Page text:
Martinez hit 45 home runs with the Tigers and D'backs during the 2017 season, but is expected to command a deal projected by to be in the six-year, $150 million range. He would fill the Giants' desperate need for power.

Moustakas would address the Giants' need for a third baseman, but there's a catch to signing him. He received and rejected the qualifying offer from the Royals, so any team that signs him would forfeit their second and fifth round picks plus $1 million in international pool money. The byproduct of finishing tied for the worst record in baseball during the 2017 season is that the Giants hold the No. 2 overall pick in each round of the 2018 MLB Draft next June, so they would be giving up two valuable draft picks if they sign a player that rejected a qualifying offer.

Frazier would be a cheaper third base option as opposed to Moustakas and he doesn't have the qualifying offer attached to him. He clubbed 27 home runs in 2017 with the White Sox and Yankees and had the fourth most Defensive Runs Saved (10) among all qualified third basemen in baseball.

Cain is the top center fielder on the free agent market and the Giants have made it clear improving their center field defense is a priority this winter. But just like his former Royals teammate Moustakas, Cain comes with the qualifying offer attached to him.

NBC Sports Bay Area's Winter Meetings coverage begins on Monday. Stay tuned for update from Alex Pavlovic and Amy G in Orlando.

Report: Yankees agree to deal to acquire Marlins' Stanton


Report: Yankees agree to deal to acquire Marlins' Stanton

MIAMI — After helping the New York Yankees to five World Series titles, Derek Jeter might help them win another.

The Yankees and Jeter’s Miami Marlins have agreed to a trade that would send slugger Giancarlo Stanton to New York, pending a physical, a person familiar with the negotiations said Saturday. The person spoke to The Associated Press on condition of anonymity because the teams hadn’t announced the agreement.

Stanton has a no-trade clause in his record $325 million, 13-year contract and must approve the deal.

Infielder Starlin Castro would go to Miami as part of the trade, a second person familiar with the negotiations said. A third person said the Marlins would agree to send $30 million to $35 million to the Yankees.

The St. Louis Cardinals and San Francisco Giants said Friday that Stanton had vetoed deals to them, but he has appeared willing to approve going to New York. As for the physical, injuries curtailed Stanton’s season four of the past six years, but he played 159 games in 2017.

If the Yankees complete the trade with a team run by their former captain, the new Marlins CEO, the Bronx Bombers would acquire a slugger who hit a major league-high 59 home runs last season and pair him with Aaron Judge, who led the AL with 52 in his rookie season. That would give them a one-two punch to rival Ruth-Gehrig or Mantle-Maris.

The acquisition of the 28-year-old Stanton would be reminiscent of the Yankees’ trade for Alex Rodriguez after his MVP season with Texas in 2003. Rodriguez signed a $275, 10-year contract after the 2007 season that ran through age 42; Stanton’s deal runs through age 38.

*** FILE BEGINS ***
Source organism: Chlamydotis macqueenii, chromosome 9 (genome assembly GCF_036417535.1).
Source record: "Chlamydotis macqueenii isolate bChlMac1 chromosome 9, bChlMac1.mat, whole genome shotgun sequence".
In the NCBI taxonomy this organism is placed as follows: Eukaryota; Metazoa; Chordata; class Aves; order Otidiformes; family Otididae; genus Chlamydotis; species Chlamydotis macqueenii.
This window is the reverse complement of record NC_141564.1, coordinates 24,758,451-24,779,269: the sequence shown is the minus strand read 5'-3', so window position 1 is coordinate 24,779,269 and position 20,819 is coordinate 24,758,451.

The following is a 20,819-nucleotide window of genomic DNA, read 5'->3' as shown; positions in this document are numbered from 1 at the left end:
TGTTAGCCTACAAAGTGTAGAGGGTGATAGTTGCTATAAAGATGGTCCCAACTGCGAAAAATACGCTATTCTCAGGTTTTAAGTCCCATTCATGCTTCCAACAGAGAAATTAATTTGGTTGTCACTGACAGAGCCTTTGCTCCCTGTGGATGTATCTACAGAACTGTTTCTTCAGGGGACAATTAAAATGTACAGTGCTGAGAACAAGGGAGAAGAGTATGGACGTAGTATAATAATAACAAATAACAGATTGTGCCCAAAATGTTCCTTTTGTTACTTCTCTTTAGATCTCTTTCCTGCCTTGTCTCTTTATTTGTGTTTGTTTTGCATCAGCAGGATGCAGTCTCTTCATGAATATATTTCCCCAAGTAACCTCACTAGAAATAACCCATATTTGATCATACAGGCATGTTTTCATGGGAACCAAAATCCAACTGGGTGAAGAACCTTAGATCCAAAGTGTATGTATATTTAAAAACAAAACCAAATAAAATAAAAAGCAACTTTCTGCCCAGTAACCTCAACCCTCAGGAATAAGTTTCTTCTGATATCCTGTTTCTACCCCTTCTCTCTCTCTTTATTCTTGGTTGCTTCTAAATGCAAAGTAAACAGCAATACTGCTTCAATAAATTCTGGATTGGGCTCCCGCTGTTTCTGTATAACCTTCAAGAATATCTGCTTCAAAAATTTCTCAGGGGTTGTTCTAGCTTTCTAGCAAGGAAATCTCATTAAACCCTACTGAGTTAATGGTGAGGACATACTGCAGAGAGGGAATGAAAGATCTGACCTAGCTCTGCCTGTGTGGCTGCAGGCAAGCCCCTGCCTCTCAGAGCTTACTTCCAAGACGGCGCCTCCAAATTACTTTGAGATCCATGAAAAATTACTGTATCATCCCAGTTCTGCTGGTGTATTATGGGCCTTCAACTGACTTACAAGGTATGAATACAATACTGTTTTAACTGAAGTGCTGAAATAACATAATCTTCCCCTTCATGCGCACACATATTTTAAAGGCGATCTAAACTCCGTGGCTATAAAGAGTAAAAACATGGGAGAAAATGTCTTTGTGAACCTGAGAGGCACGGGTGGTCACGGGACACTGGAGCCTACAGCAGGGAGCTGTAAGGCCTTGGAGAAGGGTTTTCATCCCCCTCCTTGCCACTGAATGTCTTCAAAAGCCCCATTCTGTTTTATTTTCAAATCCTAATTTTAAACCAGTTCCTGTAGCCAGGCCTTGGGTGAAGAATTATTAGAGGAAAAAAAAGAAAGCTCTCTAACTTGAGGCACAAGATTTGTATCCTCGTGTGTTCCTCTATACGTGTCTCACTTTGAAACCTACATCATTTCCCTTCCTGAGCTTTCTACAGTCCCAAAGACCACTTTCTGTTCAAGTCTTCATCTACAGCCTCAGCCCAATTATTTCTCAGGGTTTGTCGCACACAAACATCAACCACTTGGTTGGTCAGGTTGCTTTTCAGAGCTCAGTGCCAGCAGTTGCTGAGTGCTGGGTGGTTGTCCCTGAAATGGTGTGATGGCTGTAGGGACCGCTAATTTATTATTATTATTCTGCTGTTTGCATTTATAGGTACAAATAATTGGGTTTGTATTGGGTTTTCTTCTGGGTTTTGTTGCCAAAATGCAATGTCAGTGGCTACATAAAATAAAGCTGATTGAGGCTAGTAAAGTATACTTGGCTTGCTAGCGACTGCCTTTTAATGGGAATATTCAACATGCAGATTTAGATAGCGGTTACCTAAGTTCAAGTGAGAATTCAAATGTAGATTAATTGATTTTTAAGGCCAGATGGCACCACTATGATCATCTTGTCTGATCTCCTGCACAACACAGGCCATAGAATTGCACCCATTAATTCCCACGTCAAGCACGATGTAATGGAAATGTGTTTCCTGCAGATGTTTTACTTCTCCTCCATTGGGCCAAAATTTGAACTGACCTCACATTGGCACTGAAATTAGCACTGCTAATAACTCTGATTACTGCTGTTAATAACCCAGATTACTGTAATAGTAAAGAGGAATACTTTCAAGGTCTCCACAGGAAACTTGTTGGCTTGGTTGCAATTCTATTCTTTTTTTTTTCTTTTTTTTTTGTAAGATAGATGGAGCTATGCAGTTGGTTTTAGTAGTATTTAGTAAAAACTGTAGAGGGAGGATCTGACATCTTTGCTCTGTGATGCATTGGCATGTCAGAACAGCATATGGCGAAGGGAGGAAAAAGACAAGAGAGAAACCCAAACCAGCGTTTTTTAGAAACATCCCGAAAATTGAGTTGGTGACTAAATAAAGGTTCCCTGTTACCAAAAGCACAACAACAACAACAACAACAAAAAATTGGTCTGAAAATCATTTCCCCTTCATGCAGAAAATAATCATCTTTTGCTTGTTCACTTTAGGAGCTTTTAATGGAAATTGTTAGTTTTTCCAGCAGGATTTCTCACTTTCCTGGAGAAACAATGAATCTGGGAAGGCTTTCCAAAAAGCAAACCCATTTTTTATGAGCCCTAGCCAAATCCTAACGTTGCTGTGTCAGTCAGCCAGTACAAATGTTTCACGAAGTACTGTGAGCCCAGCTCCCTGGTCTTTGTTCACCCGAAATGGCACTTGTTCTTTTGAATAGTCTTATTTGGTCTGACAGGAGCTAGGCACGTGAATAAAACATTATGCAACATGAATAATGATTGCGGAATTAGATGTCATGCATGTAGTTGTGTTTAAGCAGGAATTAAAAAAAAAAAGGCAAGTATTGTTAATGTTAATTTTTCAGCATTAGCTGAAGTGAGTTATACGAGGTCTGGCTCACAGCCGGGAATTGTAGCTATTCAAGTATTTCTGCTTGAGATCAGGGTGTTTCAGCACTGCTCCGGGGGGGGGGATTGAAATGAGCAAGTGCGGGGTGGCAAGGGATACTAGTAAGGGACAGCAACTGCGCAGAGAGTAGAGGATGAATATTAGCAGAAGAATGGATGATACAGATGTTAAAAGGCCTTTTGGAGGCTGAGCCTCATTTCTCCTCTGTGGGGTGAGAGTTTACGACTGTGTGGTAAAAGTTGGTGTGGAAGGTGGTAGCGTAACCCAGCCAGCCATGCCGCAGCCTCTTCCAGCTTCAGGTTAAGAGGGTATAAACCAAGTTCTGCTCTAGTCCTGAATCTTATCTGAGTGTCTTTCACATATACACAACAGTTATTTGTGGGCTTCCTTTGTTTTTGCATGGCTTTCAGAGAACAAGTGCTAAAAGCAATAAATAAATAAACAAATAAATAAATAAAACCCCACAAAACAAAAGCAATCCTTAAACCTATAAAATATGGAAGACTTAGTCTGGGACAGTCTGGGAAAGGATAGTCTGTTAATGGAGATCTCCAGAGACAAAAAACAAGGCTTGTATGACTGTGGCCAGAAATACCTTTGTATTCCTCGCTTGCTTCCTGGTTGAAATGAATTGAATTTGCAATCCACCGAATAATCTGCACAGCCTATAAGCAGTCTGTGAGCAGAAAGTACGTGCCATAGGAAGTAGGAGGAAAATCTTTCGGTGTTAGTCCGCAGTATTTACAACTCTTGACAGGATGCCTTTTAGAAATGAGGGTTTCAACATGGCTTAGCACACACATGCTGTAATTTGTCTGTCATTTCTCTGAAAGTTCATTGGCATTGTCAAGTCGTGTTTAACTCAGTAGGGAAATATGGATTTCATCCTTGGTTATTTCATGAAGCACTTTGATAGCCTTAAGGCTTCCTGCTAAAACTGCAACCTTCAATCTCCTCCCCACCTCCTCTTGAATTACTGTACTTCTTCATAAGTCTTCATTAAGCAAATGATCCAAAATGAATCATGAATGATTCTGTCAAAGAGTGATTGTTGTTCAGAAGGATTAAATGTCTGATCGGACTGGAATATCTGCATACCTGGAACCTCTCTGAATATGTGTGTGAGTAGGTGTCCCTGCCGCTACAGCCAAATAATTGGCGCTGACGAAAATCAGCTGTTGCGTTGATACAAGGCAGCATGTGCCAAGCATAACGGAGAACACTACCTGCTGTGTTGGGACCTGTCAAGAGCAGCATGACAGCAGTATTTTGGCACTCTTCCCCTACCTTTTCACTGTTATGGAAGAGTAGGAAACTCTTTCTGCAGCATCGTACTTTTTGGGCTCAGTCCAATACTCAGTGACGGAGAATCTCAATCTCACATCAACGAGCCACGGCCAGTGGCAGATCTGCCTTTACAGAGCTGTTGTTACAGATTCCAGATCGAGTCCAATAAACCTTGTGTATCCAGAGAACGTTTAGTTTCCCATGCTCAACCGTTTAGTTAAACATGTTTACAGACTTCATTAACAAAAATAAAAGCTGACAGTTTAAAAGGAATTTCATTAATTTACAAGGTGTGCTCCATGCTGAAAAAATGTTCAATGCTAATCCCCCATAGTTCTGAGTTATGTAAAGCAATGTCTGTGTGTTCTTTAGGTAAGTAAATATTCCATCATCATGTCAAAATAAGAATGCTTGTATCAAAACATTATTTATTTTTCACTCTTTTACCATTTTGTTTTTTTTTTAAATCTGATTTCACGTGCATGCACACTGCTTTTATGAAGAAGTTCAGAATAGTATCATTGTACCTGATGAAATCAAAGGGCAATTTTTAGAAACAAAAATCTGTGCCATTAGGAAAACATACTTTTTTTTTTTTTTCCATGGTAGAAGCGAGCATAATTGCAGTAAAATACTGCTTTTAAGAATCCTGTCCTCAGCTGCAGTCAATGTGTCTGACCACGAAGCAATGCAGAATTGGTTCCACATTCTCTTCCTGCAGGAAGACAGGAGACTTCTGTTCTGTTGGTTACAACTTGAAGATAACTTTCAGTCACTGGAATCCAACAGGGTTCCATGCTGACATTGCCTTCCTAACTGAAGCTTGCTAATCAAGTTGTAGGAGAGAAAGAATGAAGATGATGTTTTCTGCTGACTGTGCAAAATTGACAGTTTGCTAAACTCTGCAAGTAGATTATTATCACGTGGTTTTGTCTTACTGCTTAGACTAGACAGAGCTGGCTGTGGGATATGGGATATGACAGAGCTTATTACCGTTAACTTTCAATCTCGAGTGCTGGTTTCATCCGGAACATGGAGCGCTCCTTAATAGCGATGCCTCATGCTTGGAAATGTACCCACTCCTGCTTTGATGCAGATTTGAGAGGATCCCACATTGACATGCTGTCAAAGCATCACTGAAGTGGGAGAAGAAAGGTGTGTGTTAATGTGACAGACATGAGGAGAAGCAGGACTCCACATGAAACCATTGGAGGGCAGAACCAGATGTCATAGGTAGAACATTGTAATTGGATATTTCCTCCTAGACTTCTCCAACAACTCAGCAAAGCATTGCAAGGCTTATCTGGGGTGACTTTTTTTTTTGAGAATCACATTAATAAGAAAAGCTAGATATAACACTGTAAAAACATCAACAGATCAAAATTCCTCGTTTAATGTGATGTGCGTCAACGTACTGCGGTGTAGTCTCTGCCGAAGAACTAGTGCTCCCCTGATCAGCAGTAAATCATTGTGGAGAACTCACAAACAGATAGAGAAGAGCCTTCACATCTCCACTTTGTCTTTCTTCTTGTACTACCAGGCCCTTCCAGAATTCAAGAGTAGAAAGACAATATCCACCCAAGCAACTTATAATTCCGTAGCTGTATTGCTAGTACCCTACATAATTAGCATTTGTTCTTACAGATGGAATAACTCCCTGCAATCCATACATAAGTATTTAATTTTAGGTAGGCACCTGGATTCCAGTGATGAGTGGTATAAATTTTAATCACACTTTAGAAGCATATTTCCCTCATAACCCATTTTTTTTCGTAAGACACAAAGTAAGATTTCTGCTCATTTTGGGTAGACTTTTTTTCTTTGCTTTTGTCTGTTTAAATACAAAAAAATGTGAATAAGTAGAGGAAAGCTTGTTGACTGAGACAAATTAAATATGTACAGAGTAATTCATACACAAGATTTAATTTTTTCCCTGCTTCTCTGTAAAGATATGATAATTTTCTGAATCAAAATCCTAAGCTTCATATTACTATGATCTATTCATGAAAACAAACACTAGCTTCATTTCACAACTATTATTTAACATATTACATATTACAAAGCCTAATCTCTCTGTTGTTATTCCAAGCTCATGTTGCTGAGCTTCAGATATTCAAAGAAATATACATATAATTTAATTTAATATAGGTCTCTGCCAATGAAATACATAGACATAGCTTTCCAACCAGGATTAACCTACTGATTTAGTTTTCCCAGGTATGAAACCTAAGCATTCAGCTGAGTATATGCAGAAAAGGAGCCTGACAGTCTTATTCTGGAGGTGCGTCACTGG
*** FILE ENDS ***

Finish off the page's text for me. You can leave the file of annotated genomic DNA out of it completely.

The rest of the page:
An eight-year veteran with 267 home runs, Stanton has never played on a winning team, and might now go to a perennial title contender. The Yankees reached Game 7 of the AL Championship Series this season in the first full year of a youth movement.

Yankees prospects would likely be involved in any deal. Gary Denbo, the Marlins new vice president of scouting and player development, spent the past eight years with New York and oversaw a farm system that ranks among the best in baseball.

Stanton is owed $295 million over the final decade of his record $325 million, 13-year contract. The All-Star right fielder led the majors in homers and RBIs, but his salary will rise to $25 million in 2018, which made him too pricey for the revenue-starved Marlins to keep.

Jeter is expected to reduce payroll by at least 20 percent to $90 million or less. The Marlins shed $38 million of salary through 2020 by trading two-time All-Star second baseman Dee Gordon to the Seattle Mariners on Thursday for three prospects.

Castro, who hit .300 with 16 home runs this year, could replace Gordon at second baseman — or might also be dealt by Miami because of his contract. He’s due $10 million in 2018 and $11 million in 2019, with a club option of $16 million in the final year of his contract in 2020.

More Marlins deals are possible at the winter meetings beginning Sunday in Orlando, Florida, with Castro and outfielders Christian Yelich and Marcell Ozuna possibly on the trading block.

The Yankees’ payroll for purposes of baseball’s luxury tax was about $209 million this year, and owner Hal Steinbrenner has vowed to reduce it below next year’s $197 million threshold, which would reset the team’s base tax rate from 50 percent to 20 percent in 2019. That would put the Yankees in better position for next offseason’s free agent class, which includes Bryce Harper, Manny Machado and possibly Clayton Kershaw.

Stanton counts as $25.05 million for purposes of the luxury tax, but trading Castro cuts New York’s tax payroll by $8,801,786. Rodriguez ($27.5 million) comes off the payroll after this season, and five high-priced Yankees have become free agents.

Stanton has the right to opt out of his contract and become a free agent after receiving $77 million over next three seasons.

Stanton would take a cut in take-home pay for his games in the Bronx. While Florida has no state income tax, New York State has an 8.82 percent top rate on income and New York City a 3.876 percent top rate. But he might make up the difference in new endorsements.